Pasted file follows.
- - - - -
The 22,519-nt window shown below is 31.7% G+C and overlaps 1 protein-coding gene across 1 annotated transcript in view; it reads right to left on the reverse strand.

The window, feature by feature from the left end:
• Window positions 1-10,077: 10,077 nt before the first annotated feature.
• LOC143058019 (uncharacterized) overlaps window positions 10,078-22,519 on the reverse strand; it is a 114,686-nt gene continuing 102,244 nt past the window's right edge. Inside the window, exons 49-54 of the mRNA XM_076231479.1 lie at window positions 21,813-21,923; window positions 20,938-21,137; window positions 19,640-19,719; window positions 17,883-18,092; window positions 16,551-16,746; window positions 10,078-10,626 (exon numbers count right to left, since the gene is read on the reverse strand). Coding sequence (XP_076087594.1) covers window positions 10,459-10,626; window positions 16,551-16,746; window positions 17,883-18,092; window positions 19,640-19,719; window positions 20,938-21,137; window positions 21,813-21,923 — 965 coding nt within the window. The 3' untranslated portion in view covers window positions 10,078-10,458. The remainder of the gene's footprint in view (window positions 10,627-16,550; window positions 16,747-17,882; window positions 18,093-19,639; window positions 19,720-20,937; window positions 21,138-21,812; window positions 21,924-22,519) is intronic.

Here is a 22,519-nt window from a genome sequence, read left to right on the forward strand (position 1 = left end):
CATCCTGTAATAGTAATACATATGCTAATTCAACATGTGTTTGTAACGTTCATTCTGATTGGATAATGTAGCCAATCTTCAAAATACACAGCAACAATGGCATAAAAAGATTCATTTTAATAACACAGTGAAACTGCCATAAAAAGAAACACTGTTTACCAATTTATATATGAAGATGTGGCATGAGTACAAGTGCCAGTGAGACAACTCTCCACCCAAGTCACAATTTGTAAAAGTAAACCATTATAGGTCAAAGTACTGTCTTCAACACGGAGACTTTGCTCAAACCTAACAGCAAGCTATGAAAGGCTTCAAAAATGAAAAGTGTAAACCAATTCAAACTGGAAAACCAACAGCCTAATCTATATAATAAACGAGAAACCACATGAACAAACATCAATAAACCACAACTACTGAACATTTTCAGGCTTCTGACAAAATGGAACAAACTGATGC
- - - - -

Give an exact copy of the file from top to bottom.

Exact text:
The 22,519-nt window shown below is 31.7% G+C and overlaps 1 protein-coding gene across 1 annotated transcript in view; it reads right to left on the reverse strand.

The window, feature by feature from the left end:
• Window positions 1-10,077: 10,077 nt before the first annotated feature.
• LOC143058019 (uncharacterized) overlaps window positions 10,078-22,519 on the reverse strand; it is a 114,686-nt gene continuing 102,244 nt past the window's right edge. Inside the window, exons 49-54 of the mRNA XM_076231479.1 lie at window positions 21,813-21,923; window positions 20,938-21,137; window positions 19,640-19,719; window positions 17,883-18,092; window positions 16,551-16,746; window positions 10,078-10,626 (exon numbers count right to left, since the gene is read on the reverse strand). Coding sequence (XP_076087594.1) covers window positions 10,459-10,626; window positions 16,551-16,746; window positions 17,883-18,092; window positions 19,640-19,719; window positions 20,938-21,137; window positions 21,813-21,923 — 965 coding nt within the window. The 3' untranslated portion in view covers window positions 10,078-10,458. The remainder of the gene's footprint in view (window positions 10,627-16,550; window positions 16,747-17,882; window positions 18,093-19,639; window positions 19,720-20,937; window positions 21,138-21,812; window positions 21,924-22,519) is intronic.

Here is a 22,519-nt window from a genome sequence, read left to right on the forward strand (position 1 = left end):
CATCCTGTAATAGTAATACATATGCTAATTCAACATGTGTTTGTAACGTTCATTCTGATTGGATAATGTAGCCAATCTTCAAAATACACAGCAACAATGGCATAAAAAGATTCATTTTAATAACACAGTGAAACTGCCATAAAAAGAAACACTGTTTACCAATTTATATATGAAGATGTGGCATGAGTACAAGTGCCAGTGAGACAACTCTCCACCCAAGTCACAATTTGTAAAAGTAAACCATTATAGGTCAAAGTACTGTCTTCAACACGGAGACTTTGCTCAAACCTAACAGCAAGCTATGAAAGGCTTCAAAAATGAAAAGTGTAAACCAATTCAAACTGGAAAACCAACAGCCTAATCTATATAATAAACGAGAAACCACATGAACAAACATCAATAAACCACAACTACTGAACATTTTCAGGCTTCTGACAAAATGGAACAAACTGATGC